Venting can feel good and provide some relief. Like releasing the air in a balloon that was about to pop. You can feel the release of built up pressure.
The desire to share your experiences and feelings with your partner or friends is perfectly normal and healthy. When you are sharing your thoughts and feelings in an effort to get clarity and move towards finding a solution to a problem and feeling supported, venting can be perfectly okay.
On the other hand, there are times when venting can become toxic and add to a situation or feelings that are difficult to cope with. It can actually reinforce bad feelings towards a situation or someone feeding the emotional intensity, making it more and more challenging to move towards forgiveness or believing that your situation can improve.
classic examples of toxic venting
- Blaming and making yourself a victim, not using “I” statements where you’re focusing on you and how you feel
- Only focusing on the negative/unwanted situation or behaviors
- Speaking about others like they’re dumb, less-than-you, or unworthy in any way
I love the way Louise Hay words it when she says that every time we assume the victim role in a relationship, we give our power away. We cannot control what others think, say, or do. We can only control ourselves and our emotions. And, by continually choosing to focus on what causes us discomfort or emotional pain, we are unconsciously attracting more of what we don’t wan into our lives. Instead, try to talk about your feelings while working towards a solution and try to use the following practices in addition to healthy venting.
alternatives for toxic venting
- Make a gratitude list
After you’ve written down or voiced whatever it is you feel discouraged, angered, or disappointed by and you’ve vented, create a list -verbally or on paper- of all of the positive things you can possibly think of about that situation or person. No matter what you’re upset about, I’m sure you can think of some good things that aren’t all bad. Every good thing you think of acts as a building block to get you from feeling bad to feeling better.
2. Create a mental picture
This technique works great to help move your emotions from bad to better; specifically if the situation involves a difficult relationship. Relationships can be difficult and no one is perfect. Instead of focusing on replaying scenarios that caused you to feel less-than-happy, create a mental picture of that person saying things you’d want them to say to you. Paint a mental picture of them smiling when they see you, greeting you with warmth, and being kind towards you. Make your mental picture as vivid as possible until you begin to feel happy about what you’re imagining. Feelings and emotions are a lot of power behind them.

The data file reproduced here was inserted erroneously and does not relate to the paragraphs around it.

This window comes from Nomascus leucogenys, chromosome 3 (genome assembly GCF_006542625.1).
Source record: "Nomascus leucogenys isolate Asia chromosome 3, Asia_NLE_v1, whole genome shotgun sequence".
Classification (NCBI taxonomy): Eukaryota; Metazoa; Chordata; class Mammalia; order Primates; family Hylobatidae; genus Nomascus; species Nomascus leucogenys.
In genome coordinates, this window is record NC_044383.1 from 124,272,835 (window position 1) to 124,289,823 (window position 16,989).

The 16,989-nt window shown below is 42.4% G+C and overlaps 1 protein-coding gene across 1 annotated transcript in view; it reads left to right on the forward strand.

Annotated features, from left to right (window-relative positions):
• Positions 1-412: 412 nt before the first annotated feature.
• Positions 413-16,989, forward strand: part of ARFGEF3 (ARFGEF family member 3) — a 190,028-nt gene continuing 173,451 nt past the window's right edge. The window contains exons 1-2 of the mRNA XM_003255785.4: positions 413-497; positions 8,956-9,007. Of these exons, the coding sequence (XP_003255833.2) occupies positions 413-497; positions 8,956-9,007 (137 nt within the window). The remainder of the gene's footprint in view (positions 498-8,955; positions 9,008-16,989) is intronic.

3. Try to see things from the other person’s point of view
Empathy can go a long way! If someone is constantly criticizing you, they probably grew up in a household where they got criticized themselves. Knowing someone’s past or knowing why they’re treating you poorly doesn’t excuse their behavior; however, it can make it easier for you to ask them about their day or their past so you can see things from their point of view. Seeing a situation from another’s point of view often transforms the story and allows us to move beyond the pain quicker.
While venting isn’t inherently bad, it can become toxic when we only focus on the bad without acknowledging the good and seeking a solution. We all want to feel heard and feel understood and constructive venting in conjunction with the three methods can provide that platform.
If you liked this post, you may also like to learn my top three methods for increasing your self-awareness.
And, if you’re on a path of self-improvement and want to learn more about how I can help, check out the info on the upcoming retreats.